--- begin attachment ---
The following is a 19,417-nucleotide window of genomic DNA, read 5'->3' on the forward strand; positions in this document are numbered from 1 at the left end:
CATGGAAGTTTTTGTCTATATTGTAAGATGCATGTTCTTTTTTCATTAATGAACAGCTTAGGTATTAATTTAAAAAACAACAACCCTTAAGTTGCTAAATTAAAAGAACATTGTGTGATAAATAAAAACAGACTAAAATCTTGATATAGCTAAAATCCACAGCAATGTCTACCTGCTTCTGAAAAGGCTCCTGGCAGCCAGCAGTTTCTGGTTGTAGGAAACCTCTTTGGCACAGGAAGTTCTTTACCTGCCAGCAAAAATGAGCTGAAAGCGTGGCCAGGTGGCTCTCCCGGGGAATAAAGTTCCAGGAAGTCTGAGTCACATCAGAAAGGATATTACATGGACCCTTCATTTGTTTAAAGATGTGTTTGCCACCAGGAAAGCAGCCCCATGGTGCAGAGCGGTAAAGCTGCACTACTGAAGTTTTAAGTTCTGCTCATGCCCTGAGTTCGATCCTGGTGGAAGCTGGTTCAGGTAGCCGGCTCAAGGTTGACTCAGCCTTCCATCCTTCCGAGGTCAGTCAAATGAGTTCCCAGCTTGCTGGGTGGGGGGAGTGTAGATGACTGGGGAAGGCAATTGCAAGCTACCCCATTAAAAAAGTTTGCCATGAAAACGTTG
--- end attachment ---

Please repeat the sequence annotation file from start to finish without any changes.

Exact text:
The following is a 19,417-nucleotide window of genomic DNA, read 5'->3' on the forward strand; positions in this document are numbered from 1 at the left end:
CATGGAAGTTTTTGTCTATATTGTAAGATGCATGTTCTTTTTTCATTAATGAACAGCTTAGGTATTAATTTAAAAAACAACAACCCTTAAGTTGCTAAATTAAAAGAACATTGTGTGATAAATAAAAACAGACTAAAATCTTGATATAGCTAAAATCCACAGCAATGTCTACCTGCTTCTGAAAAGGCTCCTGGCAGCCAGCAGTTTCTGGTTGTAGGAAACCTCTTTGGCACAGGAAGTTCTTTACCTGCCAGCAAAAATGAGCTGAAAGCGTGGCCAGGTGGCTCTCCCGGGGAATAAAGTTCCAGGAAGTCTGAGTCACATCAGAAAGGATATTACATGGACCCTTCATTTGTTTAAAGATGTGTTTGCCACCAGGAAAGCAGCCCCATGGTGCAGAGCGGTAAAGCTGCACTACTGAAGTTTTAAGTTCTGCTCATGCCCTGAGTTCGATCCTGGTGGAAGCTGGTTCAGGTAGCCGGCTCAAGGTTGACTCAGCCTTCCATCCTTCCGAGGTCAGTCAAATGAGTTCCCAGCTTGCTGGGTGGGGGGAGTGTAGATGACTGGGGAAGGCAATTGCAAGCTACCCCATTAAAAAAGTTTGCCATGAAAACGTTG